In 2004, an EAPC taskforce on palliative nurse education presented a set of guidelines for the preparation of nurses for practice in palliative care and subsequently published ( De Vlieger et al, 2004). The document considered the academic and clinical preparation of nurses based on the then agreed Level 1, Level 2 and Level 3 framework, from generalist to specialist. In addition, indicators of capacity to practice were given based on the level of educational attainment based on clinical tasks. Versions of the document were translated into French, Spanish and Portuguese and is currently available on the EAPC website.
Although at the time, there was an indication that the document was useful, no systematic evidence of its impact or dispersion through the EU was undertaken and evidence for its use is anaecdotal. In the last 10 years since its publication, there have been considerable national and international developments in relation to education, not only by EAPC, but by member associations, and academic providers. Taskforces on Medical Education, Social Work, Psychology and Spiritual Care have all looked to address training and education needs but a gap remains in this from a nursing perspective ( possibly the largest professional group providing palliative care ) at this time. Nurses in some countries are increasingly exposed to higher education options and professional development roles such as clinical nurse specialist. The idea of competency-based assessment of skills and aptitudes in relation to palliative care nursing has also become more evident since the original work was undertaken.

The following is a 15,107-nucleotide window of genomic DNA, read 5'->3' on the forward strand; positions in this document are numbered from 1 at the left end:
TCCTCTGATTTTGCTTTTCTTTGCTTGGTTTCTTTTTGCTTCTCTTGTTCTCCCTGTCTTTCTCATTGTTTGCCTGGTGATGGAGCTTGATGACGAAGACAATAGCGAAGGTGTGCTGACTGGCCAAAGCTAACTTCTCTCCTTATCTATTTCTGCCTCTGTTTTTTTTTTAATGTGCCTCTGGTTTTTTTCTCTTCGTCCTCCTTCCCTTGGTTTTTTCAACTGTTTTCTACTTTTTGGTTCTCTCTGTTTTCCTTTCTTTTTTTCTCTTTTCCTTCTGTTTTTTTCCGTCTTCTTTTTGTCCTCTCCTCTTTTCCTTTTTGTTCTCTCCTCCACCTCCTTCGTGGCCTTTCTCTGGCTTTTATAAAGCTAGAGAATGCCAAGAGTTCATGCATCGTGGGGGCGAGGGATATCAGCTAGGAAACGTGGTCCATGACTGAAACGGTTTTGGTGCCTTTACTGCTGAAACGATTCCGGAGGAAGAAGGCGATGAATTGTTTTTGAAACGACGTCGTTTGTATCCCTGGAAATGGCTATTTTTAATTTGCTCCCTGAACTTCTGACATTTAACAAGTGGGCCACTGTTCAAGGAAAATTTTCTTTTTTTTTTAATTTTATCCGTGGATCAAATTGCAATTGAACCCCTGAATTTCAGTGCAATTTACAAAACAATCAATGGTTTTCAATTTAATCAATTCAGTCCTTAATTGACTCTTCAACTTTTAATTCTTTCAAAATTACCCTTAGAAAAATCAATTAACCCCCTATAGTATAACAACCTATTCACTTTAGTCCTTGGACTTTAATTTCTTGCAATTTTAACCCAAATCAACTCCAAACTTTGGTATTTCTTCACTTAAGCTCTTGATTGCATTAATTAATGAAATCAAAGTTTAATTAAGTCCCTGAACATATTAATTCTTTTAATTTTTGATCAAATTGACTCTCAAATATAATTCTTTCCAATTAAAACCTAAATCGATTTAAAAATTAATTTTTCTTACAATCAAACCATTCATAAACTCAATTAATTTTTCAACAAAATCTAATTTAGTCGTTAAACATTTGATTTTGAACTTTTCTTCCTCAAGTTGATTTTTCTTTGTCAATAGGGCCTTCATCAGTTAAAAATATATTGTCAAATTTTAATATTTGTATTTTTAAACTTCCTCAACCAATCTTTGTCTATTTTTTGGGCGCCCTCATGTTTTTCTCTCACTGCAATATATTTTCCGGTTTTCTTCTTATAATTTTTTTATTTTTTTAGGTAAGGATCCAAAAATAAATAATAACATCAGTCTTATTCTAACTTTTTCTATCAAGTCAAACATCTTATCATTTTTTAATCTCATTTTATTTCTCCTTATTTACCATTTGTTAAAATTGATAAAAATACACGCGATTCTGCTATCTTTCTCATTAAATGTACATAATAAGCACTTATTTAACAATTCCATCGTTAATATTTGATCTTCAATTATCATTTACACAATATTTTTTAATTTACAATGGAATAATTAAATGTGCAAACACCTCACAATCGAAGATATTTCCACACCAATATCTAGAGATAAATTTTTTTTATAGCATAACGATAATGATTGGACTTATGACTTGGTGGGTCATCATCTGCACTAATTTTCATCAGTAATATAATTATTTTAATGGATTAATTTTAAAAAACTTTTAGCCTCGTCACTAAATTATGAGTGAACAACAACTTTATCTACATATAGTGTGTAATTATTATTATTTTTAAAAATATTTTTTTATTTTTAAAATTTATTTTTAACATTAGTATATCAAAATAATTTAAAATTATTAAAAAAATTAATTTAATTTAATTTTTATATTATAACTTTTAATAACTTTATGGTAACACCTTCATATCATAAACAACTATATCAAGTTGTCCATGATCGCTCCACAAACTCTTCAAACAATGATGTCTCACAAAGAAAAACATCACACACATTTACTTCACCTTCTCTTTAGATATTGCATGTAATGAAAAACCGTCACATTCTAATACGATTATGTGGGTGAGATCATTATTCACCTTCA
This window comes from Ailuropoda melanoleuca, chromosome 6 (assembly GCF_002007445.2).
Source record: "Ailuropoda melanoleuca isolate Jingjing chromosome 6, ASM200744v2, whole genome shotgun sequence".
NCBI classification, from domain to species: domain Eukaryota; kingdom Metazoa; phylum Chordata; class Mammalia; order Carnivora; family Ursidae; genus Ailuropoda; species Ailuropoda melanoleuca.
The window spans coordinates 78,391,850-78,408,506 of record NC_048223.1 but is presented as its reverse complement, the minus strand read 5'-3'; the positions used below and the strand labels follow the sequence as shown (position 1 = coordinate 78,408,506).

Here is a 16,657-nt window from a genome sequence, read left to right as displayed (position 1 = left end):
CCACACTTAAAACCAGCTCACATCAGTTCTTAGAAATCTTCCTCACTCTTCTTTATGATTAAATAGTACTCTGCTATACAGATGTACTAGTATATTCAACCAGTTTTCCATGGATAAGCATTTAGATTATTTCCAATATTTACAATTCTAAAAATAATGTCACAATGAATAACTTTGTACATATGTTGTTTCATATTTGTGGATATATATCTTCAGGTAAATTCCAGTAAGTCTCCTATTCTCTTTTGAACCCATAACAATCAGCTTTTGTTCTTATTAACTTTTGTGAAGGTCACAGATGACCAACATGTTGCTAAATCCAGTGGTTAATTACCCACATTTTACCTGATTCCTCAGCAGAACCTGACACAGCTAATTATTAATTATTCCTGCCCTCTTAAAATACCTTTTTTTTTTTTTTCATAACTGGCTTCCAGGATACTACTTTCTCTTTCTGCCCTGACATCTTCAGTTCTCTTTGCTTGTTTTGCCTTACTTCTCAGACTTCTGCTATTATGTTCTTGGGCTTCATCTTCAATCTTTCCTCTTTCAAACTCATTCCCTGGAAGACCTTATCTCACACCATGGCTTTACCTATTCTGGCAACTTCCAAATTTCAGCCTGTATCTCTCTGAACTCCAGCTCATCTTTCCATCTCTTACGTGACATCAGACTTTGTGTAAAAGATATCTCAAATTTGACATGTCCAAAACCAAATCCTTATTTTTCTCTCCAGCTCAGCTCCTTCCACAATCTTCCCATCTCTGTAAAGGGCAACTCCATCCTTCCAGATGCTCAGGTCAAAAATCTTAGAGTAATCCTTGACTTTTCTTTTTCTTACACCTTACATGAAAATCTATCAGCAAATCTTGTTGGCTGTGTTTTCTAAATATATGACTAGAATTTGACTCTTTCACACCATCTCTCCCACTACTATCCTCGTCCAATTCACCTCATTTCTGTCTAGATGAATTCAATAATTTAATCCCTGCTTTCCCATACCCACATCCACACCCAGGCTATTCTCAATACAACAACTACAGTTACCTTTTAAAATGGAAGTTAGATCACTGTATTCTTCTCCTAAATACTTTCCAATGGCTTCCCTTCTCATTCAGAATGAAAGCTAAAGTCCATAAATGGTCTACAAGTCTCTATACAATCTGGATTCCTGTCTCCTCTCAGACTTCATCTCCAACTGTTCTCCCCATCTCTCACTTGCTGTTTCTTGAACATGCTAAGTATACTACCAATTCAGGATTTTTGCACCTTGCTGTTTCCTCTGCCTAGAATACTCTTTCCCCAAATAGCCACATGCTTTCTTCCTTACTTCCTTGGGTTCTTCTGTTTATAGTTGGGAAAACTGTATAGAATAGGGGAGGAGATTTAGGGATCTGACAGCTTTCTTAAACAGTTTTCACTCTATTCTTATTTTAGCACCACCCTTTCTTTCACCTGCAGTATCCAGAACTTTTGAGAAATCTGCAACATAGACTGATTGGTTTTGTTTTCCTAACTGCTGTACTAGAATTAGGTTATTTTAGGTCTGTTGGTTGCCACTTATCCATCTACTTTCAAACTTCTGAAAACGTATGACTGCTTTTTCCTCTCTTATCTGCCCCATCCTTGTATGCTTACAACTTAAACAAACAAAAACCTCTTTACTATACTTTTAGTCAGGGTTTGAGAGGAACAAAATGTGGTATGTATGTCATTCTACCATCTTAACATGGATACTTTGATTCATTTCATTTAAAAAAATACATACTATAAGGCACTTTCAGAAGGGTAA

This project is designed to gain a better understanding of the impact of the original 2004 guideline document for palliative care nursing in Europe Linked in to the work of the EAPC Atlas, a survey of member associations will be undertaken with a focus on evidence and examples of use, faciliators and barriers to its use at that time and current perceived needs in palliative nursing education.
It is then proposed to revise the 2004 document to bring this into line with contemporary national and international development in palliative care nursing.
A steering committee will lead the project, supported by Taskforce team members representing EU palliative nursing practitioners and educators. An International Advisory Group will be convened to comment on drafts of the revised document in light of their own national development and international lens on nursing practice and education.
This project will contribute to the work of the education stream of EAPC work and help to clarify the landscape for education and training for nurses to inform future initiatives for member associations and EAPC itself.